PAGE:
MUSIC REVIEWS: MGMT, Lou Bond, Inlets, Javelin, White White Lights, Friday Mile, Smile Smile, Las Rubias del Norte
First things first – let’s just get this out of the way. Imagine you just had the most mind-blowing, earth-shattering, quite possibly drug-enhanced, most freakishly amazing orgasm of your entire life. In fact, you’re still quaking from the grandeur. That, my friends, was Oracular Spectacular. Comparatively speaking, your expectations are pretty high the next time around. Let me be clear though – this analogy is in no way an implication that the boys of MGMT have, um, blown their load. Gross analogies aside, standing on its own, Congratulations is a solid piece of work. Seriously, how can you hate on a band that writes a song murder-mystery theater style and sings about Brian Eno coming to “smite” them? Really, you can’t. Stylistically, Congratulations is more subdued, with hints of ‘60s pop in the chorus of songs like “It’s Working,” “Someone’s Missing,” and the first single, “Flash Delirium.” There are a few instrumental sections in songs like “Lady Dada’s Nightmare,” including bits in the epic, twelve-minute long “Siberian Breaks,” with its distinct movements dripping cohesively into one another. In this album, the focus seems to strike more on the musicality, versus the lyrics, although the band has said that Congratulations was written as a kind of response to their fame via Oracular Spectacular. Expect the same psychedelic trippiness from the first album, sweetened up with more of a pop vibe. Though the songs on this album may take a little longer to grow on you -make no mistake- once they do, you’ll appreciate their subtle nuances just as much as you appreciated the insta-hits of MGMT past.
This self-titled six-track album from Memphis soul/blues singer Lou Bond was released in 1974 and is considered his one and only recording. While Lou Bond shared many similar traits of former 60s soul/folk contemporaries like Bob Dylan, Richie Havens, Isaac Hayes and Bill Withers, his work was oddly and unfortunately lost under the radar.
Bond, whose real name is Ronald Edward Lewis, started out on the early Chess record label and then released this album soon after when switching to Stax Records. Lou Bond contains many tracks that are direct political and social statements, such as “To the Establishment” and “Why Must Our Eyes Always Be Turned Backwards.” Others are more comical and satirical, such as “Come on Snob” and “Lucky Me.” The artist is backed on this album by the likes of The Horns of South Memphis and the Memphis Symphony Orchestra’s string section, who are also both synonymous with anonymity.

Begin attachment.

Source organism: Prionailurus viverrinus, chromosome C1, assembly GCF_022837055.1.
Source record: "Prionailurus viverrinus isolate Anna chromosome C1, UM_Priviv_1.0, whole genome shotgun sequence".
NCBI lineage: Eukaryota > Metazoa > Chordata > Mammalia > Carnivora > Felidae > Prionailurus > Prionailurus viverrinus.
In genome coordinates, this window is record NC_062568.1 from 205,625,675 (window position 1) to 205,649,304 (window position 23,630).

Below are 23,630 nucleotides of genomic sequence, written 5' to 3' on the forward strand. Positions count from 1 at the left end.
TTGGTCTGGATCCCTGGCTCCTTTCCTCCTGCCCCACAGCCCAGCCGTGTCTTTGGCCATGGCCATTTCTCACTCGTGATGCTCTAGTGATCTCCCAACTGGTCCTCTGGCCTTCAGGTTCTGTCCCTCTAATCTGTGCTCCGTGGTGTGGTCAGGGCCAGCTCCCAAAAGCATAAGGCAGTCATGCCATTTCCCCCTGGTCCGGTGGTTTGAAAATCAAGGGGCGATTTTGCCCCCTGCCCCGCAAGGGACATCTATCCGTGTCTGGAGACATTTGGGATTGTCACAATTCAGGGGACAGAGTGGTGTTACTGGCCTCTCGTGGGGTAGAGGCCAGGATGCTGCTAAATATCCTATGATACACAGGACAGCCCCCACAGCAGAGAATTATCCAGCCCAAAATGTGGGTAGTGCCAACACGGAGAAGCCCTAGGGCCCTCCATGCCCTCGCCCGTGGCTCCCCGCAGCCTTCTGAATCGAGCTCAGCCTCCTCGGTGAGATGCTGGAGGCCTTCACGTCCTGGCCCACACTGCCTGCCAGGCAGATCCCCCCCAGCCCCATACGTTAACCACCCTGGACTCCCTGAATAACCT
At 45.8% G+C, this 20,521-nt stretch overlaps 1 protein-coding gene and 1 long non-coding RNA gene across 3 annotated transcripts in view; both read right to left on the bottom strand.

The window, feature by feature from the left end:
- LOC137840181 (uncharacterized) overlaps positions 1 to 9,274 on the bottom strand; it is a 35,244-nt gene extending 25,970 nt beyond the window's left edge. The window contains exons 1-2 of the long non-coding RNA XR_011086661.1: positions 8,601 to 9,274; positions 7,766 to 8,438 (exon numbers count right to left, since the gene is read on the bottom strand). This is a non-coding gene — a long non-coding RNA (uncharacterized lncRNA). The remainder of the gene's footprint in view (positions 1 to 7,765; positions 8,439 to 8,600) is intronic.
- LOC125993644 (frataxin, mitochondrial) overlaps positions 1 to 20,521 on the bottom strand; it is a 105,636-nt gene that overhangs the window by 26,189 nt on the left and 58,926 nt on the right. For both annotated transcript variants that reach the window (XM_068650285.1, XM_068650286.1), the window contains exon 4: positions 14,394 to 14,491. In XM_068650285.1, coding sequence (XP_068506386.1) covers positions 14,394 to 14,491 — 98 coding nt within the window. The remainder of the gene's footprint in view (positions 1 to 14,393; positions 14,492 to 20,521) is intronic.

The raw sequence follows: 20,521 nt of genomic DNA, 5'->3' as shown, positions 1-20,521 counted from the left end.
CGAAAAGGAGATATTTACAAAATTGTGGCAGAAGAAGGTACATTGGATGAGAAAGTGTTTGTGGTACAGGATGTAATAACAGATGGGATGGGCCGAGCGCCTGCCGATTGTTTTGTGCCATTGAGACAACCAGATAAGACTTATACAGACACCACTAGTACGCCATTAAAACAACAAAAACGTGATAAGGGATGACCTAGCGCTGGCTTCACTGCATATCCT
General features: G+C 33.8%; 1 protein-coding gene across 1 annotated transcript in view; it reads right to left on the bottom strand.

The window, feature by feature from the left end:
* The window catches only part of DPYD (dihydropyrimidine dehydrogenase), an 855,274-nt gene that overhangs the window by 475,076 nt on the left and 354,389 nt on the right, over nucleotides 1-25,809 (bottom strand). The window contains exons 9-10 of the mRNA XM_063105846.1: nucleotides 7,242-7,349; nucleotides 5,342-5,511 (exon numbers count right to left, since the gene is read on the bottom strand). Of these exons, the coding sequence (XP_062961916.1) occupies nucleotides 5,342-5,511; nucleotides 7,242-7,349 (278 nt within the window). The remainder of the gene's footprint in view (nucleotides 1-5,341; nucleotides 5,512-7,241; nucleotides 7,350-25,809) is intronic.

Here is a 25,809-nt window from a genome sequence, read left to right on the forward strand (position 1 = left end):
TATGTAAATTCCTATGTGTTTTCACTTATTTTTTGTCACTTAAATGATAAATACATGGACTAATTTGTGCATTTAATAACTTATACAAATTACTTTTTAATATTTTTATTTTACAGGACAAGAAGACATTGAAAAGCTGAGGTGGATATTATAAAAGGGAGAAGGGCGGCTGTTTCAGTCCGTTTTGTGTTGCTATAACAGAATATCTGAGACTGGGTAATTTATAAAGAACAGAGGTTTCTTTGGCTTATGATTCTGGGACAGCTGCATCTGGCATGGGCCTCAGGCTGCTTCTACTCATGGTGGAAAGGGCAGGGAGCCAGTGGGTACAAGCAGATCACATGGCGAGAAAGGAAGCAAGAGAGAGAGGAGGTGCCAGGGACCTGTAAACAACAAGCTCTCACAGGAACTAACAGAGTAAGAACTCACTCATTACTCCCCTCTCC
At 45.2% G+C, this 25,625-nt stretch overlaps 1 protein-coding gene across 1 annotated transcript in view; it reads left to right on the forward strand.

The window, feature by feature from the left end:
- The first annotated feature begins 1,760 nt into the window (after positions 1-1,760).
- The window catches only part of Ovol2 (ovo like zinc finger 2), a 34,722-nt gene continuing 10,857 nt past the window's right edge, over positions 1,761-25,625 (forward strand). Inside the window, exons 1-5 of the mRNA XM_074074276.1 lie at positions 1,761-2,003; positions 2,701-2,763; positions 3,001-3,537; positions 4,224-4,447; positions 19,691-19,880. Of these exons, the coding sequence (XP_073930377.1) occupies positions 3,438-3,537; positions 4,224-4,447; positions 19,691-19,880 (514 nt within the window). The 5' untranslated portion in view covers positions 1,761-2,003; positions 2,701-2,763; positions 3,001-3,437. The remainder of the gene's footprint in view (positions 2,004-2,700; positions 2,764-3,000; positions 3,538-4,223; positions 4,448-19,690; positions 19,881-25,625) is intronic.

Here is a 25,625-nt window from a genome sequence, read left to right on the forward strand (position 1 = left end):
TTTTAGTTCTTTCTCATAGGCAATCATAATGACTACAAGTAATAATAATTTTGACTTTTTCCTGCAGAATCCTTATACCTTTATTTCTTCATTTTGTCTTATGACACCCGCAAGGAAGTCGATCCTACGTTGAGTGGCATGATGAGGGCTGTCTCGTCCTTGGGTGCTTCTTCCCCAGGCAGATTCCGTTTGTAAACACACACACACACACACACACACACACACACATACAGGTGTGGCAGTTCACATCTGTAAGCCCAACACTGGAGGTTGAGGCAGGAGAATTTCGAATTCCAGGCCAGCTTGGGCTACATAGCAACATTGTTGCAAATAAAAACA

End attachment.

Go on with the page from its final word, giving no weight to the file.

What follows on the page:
Perhaps Bond was too diverse for his time. Many of the tracks sound overproduced in the manner that they sound great on headphones, but decades ago these songs may have turned off vinyl-listeners who simply wanted something catchy to listen to. His lyrics were also often a form of freestyle and were full of humor as well as conviction. For whatever reason, it should not come as a surprise for record store frequenters and vinyl collectors that their fingers, at one time or another, have probably skimmed past a Lou Bond record in one of the many packed crates of vintage music.
One of the many images available of Bond shows him looking like a gypsy-hippie, with an acoustic guitar strung around his back. At a time in America where reflection on war, protest and revolution were prevalent in music, albums like Lou Bond would and should have received more recognition, as Bond’s jazzy sound, political lyrics and unique vocals were strong enough to stand alone. However, much is still unknown about Lou Bond’s artistry, and we should consider ourselves lucky to receive this underestimated release from Stax Records. Bond currently resides in Memphis, Tennessee.
From the moment the album begins it becomes quite clear Inter Arbiter’s purpose is to take the listener on a rather extensive journey. A strain of introductory warm jazz piano oddly warns that familiarity will not be a part of the trip. Sometimes as astounding as watching waves roll in on a warm beach, the lo-fi, organically raw tonal quality of strings and vocals hides the depth of lyrical aptitude. With pure poetic remorse, cerebrally enchanting tones and at times hauntingly attractive instrumentation comprised mostly of acoustic strings, wind instruments and a bit of drum pushes the listener in a plush room of solitude and reflection. “Sunfed Shapes” is wistful and needy while strings roll in like breezes through a curtain decorating a window on a crisp spring day. Old World elegance and understated revelry blow by one like clothes on a laundered line of sundried clothing. At the helm of the group, Inlets, is Wisconsin native, Sebastian Krueger who is now a resident of Brooklyn. His breathy beautiful voice along with the help of several different musicians on the album, Inter Arbiter is elegant and attractive. Moody melodies, rising harmonies, low wind instruments, piano, drums and trombones create a perfectly sown alternative music album that shines as a rare gem.
Wondering what would happen if Radiohead married your favorite dance club album? Look no further than Javelin. Taking one part of traditional drum and bass elements with another part modern indie noise, the album creates a spatial piece of art–if you’re into that sort of thing. I don’t recommend picking up the album if you require lyrics in songs, heavy melody or strong feeling. No Mas *Salt Master is about the passion of sound.
The song on the album that feels most indie is “Shadow Heart,” where lyrics come in the form of sing-a-long melodies. The track dances around with a medieval breakdown towards the middle. The song is actually built around the lyric of “shadow heart.” “Dep” is another solid track on the album, mixing lounge and smooth influences for a sultry song. Seriously, the track might force you to the nearest hookah lounge. For the experimentalist, there’s “Goal/Wide.” The song mixes (literally) different parts and sounds for something that sounds like an OK Computer b-side.